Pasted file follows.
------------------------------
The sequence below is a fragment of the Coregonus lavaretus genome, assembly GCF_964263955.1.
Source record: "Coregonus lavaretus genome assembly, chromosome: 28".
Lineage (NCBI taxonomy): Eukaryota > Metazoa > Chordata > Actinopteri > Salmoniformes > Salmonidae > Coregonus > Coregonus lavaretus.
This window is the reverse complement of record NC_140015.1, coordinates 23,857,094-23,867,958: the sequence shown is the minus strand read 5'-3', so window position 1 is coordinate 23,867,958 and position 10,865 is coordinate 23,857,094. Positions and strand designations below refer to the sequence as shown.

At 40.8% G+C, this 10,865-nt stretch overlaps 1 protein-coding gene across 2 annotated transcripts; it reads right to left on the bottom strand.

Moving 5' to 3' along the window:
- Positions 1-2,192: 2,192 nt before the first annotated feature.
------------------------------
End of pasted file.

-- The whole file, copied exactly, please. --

The sequence below is a fragment of the Coregonus lavaretus genome, assembly GCF_964263955.1.
Source record: "Coregonus lavaretus genome assembly, chromosome: 28".
Lineage (NCBI taxonomy): Eukaryota > Metazoa > Chordata > Actinopteri > Salmoniformes > Salmonidae > Coregonus > Coregonus lavaretus.
This window is the reverse complement of record NC_140015.1, coordinates 23,857,094-23,867,958: the sequence shown is the minus strand read 5'-3', so window position 1 is coordinate 23,867,958 and position 10,865 is coordinate 23,857,094. Positions and strand designations below refer to the sequence as shown.

At 40.8% G+C, this 10,865-nt stretch overlaps 1 protein-coding gene across 2 annotated transcripts; it reads right to left on the bottom strand.

Moving 5' to 3' along the window:
- Positions 1-2,192: 2,192 nt before the first annotated feature.